In the previous study by Li et al. (30), the c-Src inhibitor PP2 prevented CCh-mediated inhibition of NHE3 activity, suggesting that this regulatory process is c-Src dependent. While CCh induced elevation of [Ca2+]i increased the amount of tyrosine phosphorylated c-Src in the BB, this study did not address whether c-Src is a part of NHE3-containing multiprotein complexes. Moreover, although the study demonstrated an increase in the size of NHE3-containing complexes in response to elevated [Ca2+]i, the presence of c-Src in these complexes was not demonstrated. Our previous studies using a phosphorylated peptide specific for binding the SH2 domain of PLC-γ demonstrated that blocking the PLC-γ SH2 domains abolished [Ca2+]i-mediated inhibition of NHE3 activity (59). Based on these data, we proposed that activated c-Src may exist in close proximity to NHE3 to mediate calcium inhibition. Therefore, we tested the hypothesis that c-Src-dependent calcium inhibition of NHE3 activity occurs through the scaffolding of c-Src to the SH2 domain(s) of PLC-γ, which directly binds to NHE3.
MATERIALS AND METHODS
CCh was from Sigma. BODIPY 577/618 maleimide was from Invitrogen.
Affinity-purified mouse monoclonal antibody to human PLC-γ and rabbit polyclonal antibody to phospho-Src (Y527) were from Millipore. Rabbit polyclonal antibody to phosphorylated (Y416) c-Src was from AbCam. Rabbit polyclonal antibody to phosphorylated human PLC-γ (Y783) was from Cell Signaling. Monoclonal anti-HA antibody was from Covance.
Caco-2/BBe cells express all four members of the NHERF gene family and small amounts of NHE3 (13). Triple HA-tagged rabbit NHE3 was expressed by adenovirus into Caco-2/BBe cells (termed Caco-2/BBe/NHE3) for biochemical analysis and more accurate transport measurements since endogenous NHE3 activity is ∼10% of Caco-2/BBe cells infected with adenovirus NHE3 (41). Caco-2/BBe cells were grown on Anapore filters (Nunc) until postconfluent for 12 days in DMEM supplemented with 25 mM NaHCO3, 10 mM HEPES, 0.1 mM nonessential amino acids, 50 U/ml penicillin, 50 μg/ml streptomycin, and 10% fetal bovine serum (complete media) in a 5% CO2-air incubator at 37°C. Cells were serum starved overnight and then treated with 6 mM EGTA in serum free complete media for 2 h at 37°C. Caco-2/BBe cells were then exposed to 3HA-NHE3 adenovirus for 6 h at 37°C. Cells were allowed to recover in normal media over the next 40 h before study (42, 57).
Fusion proteins of full-length PLC-γ- and PLC-γ-specific array domains (i.e., 2 SH2 domains, SH3 domain) were generated as GST-tagged fusion proteins, as described previously (54). Briefly, PLC-γ cDNA inserts were subcloned into pGex vector (GE Life Sciences). GST-tagged fusion proteins were generated after transformation into Escherichia coli and subsequently purified with glutathione agarose beads (Sigma). Full-length His6-tagged human recombinant PLC-γ purified protein was from Calbiochem. Full-length active human c-Src was from Millipore.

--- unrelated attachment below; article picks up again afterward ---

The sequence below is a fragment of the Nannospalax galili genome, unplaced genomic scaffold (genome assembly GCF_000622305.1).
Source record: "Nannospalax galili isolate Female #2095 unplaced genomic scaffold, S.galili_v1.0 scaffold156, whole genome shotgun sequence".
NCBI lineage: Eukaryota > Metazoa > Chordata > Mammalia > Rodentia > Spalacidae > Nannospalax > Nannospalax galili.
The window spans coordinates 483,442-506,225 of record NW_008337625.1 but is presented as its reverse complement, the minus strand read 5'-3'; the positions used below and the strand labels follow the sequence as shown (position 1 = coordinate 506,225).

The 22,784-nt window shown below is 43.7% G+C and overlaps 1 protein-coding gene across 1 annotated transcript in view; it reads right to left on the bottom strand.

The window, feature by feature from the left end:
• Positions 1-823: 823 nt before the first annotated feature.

Peptide synthesis and purification were performed by the Synthesis and Sequencing Facility at Johns Hopkins University School of Medicine. Coupling of the peptide to BODIPY 577/618 maleimide was performed according to the manufacturer's protocol (Invitrogen). PLC-γ SH2 domain binding (i.e., “active”) and negative control (i.e., “inactive”) peptides have been previously described (7, 59).
Measurement of Na+/H+ exchange.
Cellular Na+/H+ exchange activity in Caco-2/BBe/NHE3 cells grown to 14 days postconfluency on Transwell filters was determined fluorometrically using the intracellular pH-sensitive dye 2,7-bis(carboxyethyl)5–6-carboxyfluoresceinacetoxy-methyl ester (BCECF-AM; 5 μM; Molecular Probes, Eugene, OR), as described previously (28). Caco-2/BBe/NHE3 cells were exposed to 50 mM NH4Cl during a 45-min dye loading, as described previously (42, 57, 59). Cells were perfused initially with TMA+ solution alone or with 10 μM CCh for 1–10 min (130 mM tetramethylammonium chloride, 5 mM KCl, 2 mM CaCl2, 1 mM MgSO4, 1 mM NaH2PO4, 25 mM glucose, and 20 mM HEPES, pH 7.4) before being switched to Na+ solution (130 mM NaCl instead of tetramethyl-ammoniumchloride) for the Na+-dependent pHi recovery. At the end of each experiment, the fluorescence ratio was calibrated to pHi using the high potassium/nigericin method. Na+/H+ exchange activity data were calculated as the ratio of Na+-dependent changes in pHi over initial time (ΔpH/min) of Na+-dependent pH recovery using at least three coverslips per condition in a single experiment. Initial rates were analyzed by using Origin (Microcal Software) to determine statistical significance among individual experiments. Means ± SE were determined from at least three separate experiments.